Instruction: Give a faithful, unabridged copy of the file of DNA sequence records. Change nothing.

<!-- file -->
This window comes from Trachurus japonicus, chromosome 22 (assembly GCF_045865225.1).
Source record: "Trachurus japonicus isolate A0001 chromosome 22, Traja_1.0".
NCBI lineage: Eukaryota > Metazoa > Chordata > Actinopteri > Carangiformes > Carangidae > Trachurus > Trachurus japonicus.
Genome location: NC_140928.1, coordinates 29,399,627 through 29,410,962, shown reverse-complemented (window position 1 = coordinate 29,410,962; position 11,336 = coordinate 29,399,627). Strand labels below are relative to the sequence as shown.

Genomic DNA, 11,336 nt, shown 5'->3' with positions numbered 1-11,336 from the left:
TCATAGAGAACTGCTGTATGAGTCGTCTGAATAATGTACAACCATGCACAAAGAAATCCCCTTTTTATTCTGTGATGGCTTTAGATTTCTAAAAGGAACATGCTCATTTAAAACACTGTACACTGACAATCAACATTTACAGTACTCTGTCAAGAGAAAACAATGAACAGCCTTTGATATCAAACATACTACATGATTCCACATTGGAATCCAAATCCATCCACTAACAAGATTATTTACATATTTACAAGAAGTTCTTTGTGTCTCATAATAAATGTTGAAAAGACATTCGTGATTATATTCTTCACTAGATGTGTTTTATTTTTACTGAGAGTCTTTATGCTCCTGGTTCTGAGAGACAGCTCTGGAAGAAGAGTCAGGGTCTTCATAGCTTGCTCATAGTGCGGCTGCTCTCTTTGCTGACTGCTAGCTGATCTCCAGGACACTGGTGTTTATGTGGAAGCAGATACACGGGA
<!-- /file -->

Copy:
This window comes from Trachurus japonicus, chromosome 22 (assembly GCF_045865225.1).
Source record: "Trachurus japonicus isolate A0001 chromosome 22, Traja_1.0".
NCBI lineage: Eukaryota > Metazoa > Chordata > Actinopteri > Carangiformes > Carangidae > Trachurus > Trachurus japonicus.
Genome location: NC_140928.1, coordinates 29,399,627 through 29,410,962, shown reverse-complemented (window position 1 = coordinate 29,410,962; position 11,336 = coordinate 29,399,627). Strand labels below are relative to the sequence as shown.

Genomic DNA, 11,336 nt, shown 5'->3' with positions numbered 1-11,336 from the left:
TCATAGAGAACTGCTGTATGAGTCGTCTGAATAATGTACAACCATGCACAAAGAAATCCCCTTTTTATTCTGTGATGGCTTTAGATTTCTAAAAGGAACATGCTCATTTAAAACACTGTACACTGACAATCAACATTTACAGTACTCTGTCAAGAGAAAACAATGAACAGCCTTTGATATCAAACATACTACATGATTCCACATTGGAATCCAAATCCATCCACTAACAAGATTATTTACATATTTACAAGAAGTTCTTTGTGTCTCATAATAAATGTTGAAAAGACATTCGTGATTATATTCTTCACTAGATGTGTTTTATTTTTACTGAGAGTCTTTATGCTCCTGGTTCTGAGAGACAGCTCTGGAAGAAGAGTCAGGGTCTTCATAGCTTGCTCATAGTGCGGCTGCTCTCTTTGCTGACTGCTAGCTGATCTCCAGGACACTGGTGTTTATGTGGAAGCAGATACACGGGA